The Frick Collection
Frick's Vermeers Reunited

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Special Installation: Vermeer

Frick’s Vermeers Reunited
Extended through November 23, 2008

After the deaths of van Ruijven and of his wife, Maria, their picture collection was inherited by their only daughter, Magdalena. When she died in 1682, at the age of twenty-six, the paintings came into the possession of her husband, the Delft bookseller Jacob Abrahamsz. Dissius. An inventory of Dissius’s estate and property, drawn up the year after Magdalena’s death, listed twenty Vermeers, all of which Dissius had presumably inherited from her. According to this document, there were eleven Vermeers in the front room of Dissius’s house on Delft’s Markt (or “Market”); four in the back room; one in the kitchen, which apparently also served as a bedroom; two in a basement room; and two elsewhere in the residence. The subjects of the paintings in the Dissius home are not specified in the 1683 inventory.

Six months after Dissius’s death, in October 1695, an advertisement in an Amsterdam newspaper announced an auction of “excellent artful” works, among them “21 pieces extraordinarily vigorously and delightfully painted by the late J. Vermeer of Delft, representing several compositions, being the best he ever made,” all of which came from Dissius’s collection. It is not known how the number of Vermeers increased from twenty to twenty-one between 1683 and 1695. It is possible that the clerk who drew up the earlier inventory accidentally ascribed one of the paintings to a different artist, or that Dissius added another Vermeer to the collection that he had inherited from his wife.

  Gabriel de Saint-Aubin (1724-1780), Sheet of Studies Including a Portrait of Mademoiselle Clairon, 1773, Black chalk, brush and colored washes, 22.9 x 16.8 cm, Musée du Louvre, Paris, Département des Arts graphiques, Livre des Saint-Aubin, fol. 21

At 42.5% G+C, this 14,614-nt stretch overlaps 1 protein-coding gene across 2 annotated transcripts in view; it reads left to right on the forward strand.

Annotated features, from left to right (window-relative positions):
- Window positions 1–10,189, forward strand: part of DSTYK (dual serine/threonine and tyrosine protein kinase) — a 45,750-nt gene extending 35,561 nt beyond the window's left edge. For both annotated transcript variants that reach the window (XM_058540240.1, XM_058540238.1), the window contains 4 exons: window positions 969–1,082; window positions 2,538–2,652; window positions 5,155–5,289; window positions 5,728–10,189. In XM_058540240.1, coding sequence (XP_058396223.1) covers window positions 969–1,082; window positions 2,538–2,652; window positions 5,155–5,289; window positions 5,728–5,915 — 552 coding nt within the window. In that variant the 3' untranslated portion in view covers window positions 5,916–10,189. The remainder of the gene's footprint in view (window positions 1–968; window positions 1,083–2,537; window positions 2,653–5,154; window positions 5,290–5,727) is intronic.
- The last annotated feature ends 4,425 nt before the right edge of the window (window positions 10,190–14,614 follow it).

Vermeer, View of Delft, c. 1660–61, oil on canvas, Mauritshuis, The Hague

The so-called Dissius sale, a landmark event in the history of Vermeer’s art, took place in Amsterdam on May 16, 1696. The twenty-one Vermeers brought a total of 1,503 guilders and 10 stuivers, then a substantial sum. Not surprisingly, the top price of 200 guilders was paid for the stunning painting described as “The Town of Delft in perspective, to be seen from the South, by J. van der Meer of Delft”. Notably, the three Vermeers now in the Frick all seem to match descriptions of works that were sold as part of this 1696 auction. Scholars agree that lot 7 in the Dissius sale (“A young lady to whom a letter is brought by a maid”) is most likely the Frick’s Mistress and Maid. It fetched a respectable 70 guilders. Lot 10 (“A gentleman and a young lady making music in a room”), which brought 81 guilders, is probably the Frick’s Girl Interrupted at Her Music. And, finally, lot 11 (“A soldier with a laughing girl, very beautiful”), which went for a relatively low 44 guilders and 10 stuivers, is, in all likelihood, the Frick’s Officer and Laughing Girl.

Who bought Jacob Dissius’s twenty-one Vermeers at the Amsterdam auction remains unknown, although it seems probable that the works fell into many different hands. After the sale, most of the paintings disappeared from view for many decades, some for more than two centuries. Vermeer, too, quickly fell into oblivion; the fact that his oeuvre was small also made it easier for his name to be forgotten. After the Dissius sale, the Frick’s Girl Interrupted at Her Music presumably remained in Vermeer’s native country, where it reappeared more than a century later at an auction in Amsterdam in 1810. It went unsold at 610 guilders. When the Girl Interrupted at Her Music again came on the Amsterdam market, about a year later, it went for a low 399 guilders.

The Frick’s Mistress and Maid also resurfaced in 1810, at a sale in Paris, where it was sold for 610 francs as “A Young Woman Counting with Her Housemaid.” The Frick’s Officer and Laughing Girl did not reappear
until 1861, when it was sold in London for the impressive sum of £87.3. Like many other Vermeers, the picture, by then, had lost its proper attribution. It was listed in the London sale as a work by “De Hooghe,” that is, Pieter de Hooch (1629–1684), the genre painter whose much-sought-after works fetched extremely high prices all across Western Europe during the eighteenth and nineteenth centuries and whose reputation far surpassed that of his contemporary and fellow townsman Vermeer. About the same time, other works by Vermeer were recorded under the names of seventeenth-century Dutch artists as diverse as Rembrandt and his pupil Govert Flinck; the esteemed painters Gabriel Metsu and Frans van Mieris; and lesser figures, such as Jacob Vrel and Esaias Boursse.

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